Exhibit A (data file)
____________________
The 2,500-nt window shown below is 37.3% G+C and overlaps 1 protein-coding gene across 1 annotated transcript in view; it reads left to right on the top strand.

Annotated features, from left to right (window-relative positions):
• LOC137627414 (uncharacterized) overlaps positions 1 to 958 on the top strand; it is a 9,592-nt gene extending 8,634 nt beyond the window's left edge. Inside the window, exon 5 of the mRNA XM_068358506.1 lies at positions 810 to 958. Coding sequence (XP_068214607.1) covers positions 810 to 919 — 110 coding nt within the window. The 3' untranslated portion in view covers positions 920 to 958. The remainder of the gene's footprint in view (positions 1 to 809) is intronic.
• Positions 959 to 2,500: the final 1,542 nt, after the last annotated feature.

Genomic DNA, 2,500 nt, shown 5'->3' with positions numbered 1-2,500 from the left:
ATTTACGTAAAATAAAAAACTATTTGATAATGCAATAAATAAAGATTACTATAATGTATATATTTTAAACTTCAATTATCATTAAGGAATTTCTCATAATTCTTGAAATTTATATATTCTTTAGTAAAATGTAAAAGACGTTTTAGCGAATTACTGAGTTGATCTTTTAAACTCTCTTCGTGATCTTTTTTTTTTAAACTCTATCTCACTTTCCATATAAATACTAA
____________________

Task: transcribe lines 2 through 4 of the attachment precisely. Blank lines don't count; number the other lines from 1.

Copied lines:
Annotated features, from left to right (window-relative positions):
• LOC137627414 (uncharacterized) overlaps positions 1 to 958 on the top strand; it is a 9,592-nt gene extending 8,634 nt beyond the window's left edge. Inside the window, exon 5 of the mRNA XM_068358506.1 lies at positions 810 to 958. Coding sequence (XP_068214607.1) covers positions 810 to 919 — 110 coding nt within the window. The 3' untranslated portion in view covers positions 920 to 958. The remainder of the gene's footprint in view (positions 1 to 809) is intronic.
• Positions 959 to 2,500: the final 1,542 nt, after the last annotated feature.